Isn’t sibling rivalry normal? Fights between sisters and brothers are so common they’re often dismissed as just a part of growing up. If you have siblings, of course you’ve affected each other. But a recent study from the University of New Hampshire finds that sibling aggression is associated with increased levels of depression and anxiety in children and adolescents.
The researchers, among the first to study sibling aggression across a wide age and geographic range, analyzed data from a sample of over 3,500 children, ages one through 17. They looked at the effects of physical assault as well as property and psychological aggression.
Aggression by peers is generally thought to be more serious than by siblings. But these findings showed no independent effects. That is, the mental health of those experiencing property and psychological aggression, whether from siblings or peers, did not differ.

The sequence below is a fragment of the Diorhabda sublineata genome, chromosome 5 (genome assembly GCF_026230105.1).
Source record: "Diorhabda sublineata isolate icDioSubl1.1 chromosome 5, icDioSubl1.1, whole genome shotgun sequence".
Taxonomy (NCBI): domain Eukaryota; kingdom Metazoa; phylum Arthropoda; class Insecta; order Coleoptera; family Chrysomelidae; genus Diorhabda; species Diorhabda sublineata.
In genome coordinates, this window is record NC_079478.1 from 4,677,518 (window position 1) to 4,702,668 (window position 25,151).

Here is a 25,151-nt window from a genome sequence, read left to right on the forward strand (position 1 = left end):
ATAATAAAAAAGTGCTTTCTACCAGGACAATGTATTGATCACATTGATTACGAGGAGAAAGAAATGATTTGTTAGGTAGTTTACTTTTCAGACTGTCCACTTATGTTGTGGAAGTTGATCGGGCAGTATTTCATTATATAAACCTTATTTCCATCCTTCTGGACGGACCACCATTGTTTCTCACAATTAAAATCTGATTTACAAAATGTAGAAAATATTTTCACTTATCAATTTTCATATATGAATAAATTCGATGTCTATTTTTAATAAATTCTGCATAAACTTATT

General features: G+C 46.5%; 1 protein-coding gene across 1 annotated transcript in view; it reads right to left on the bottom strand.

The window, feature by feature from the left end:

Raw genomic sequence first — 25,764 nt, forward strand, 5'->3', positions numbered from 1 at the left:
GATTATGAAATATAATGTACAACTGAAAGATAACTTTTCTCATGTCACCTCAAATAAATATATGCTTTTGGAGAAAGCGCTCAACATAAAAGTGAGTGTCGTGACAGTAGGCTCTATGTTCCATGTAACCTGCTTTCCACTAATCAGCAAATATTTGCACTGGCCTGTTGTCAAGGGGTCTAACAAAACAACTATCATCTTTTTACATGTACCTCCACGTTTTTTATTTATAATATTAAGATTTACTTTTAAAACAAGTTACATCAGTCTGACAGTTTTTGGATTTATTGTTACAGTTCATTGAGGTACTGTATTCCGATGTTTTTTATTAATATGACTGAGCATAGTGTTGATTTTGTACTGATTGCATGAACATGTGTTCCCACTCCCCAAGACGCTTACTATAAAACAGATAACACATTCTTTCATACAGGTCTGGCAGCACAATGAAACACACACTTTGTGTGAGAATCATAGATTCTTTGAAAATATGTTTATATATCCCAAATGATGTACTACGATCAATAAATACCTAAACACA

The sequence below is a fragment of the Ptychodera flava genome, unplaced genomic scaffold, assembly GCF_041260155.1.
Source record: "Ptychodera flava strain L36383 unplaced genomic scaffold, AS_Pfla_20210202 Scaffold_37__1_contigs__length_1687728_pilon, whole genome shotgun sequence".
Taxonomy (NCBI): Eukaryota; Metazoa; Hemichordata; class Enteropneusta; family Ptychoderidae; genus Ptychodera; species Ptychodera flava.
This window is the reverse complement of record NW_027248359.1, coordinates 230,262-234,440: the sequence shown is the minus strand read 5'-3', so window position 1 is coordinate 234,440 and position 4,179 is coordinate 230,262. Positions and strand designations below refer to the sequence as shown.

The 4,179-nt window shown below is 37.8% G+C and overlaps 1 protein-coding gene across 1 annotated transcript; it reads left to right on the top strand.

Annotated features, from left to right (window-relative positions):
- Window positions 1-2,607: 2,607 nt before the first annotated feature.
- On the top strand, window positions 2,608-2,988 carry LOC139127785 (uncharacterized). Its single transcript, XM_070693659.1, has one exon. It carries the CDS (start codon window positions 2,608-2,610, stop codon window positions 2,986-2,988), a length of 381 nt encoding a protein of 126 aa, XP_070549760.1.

The media has dropped the term bullying into the conversation. Although there’s a lot of valuable information, the specific words matter. Findings such as these that can impact so many families need to be accurately reported.
In this technological age, we’re all suffering from information overload. And with shorter attention spans, it’s easy to misinterpret data. Let’s try to differentiate terms like conflict, aggression and bullying and give this important issue the attention it deserves.
It’s necessary for all of us to evaluate the information we receive. As this study suggests, parents should be more aware of what unmonitored sibling rivalry can develop into. If you’re concerned about the potential long-term effects of persistent sibling conflict, please log on here Thursday for some practical tips.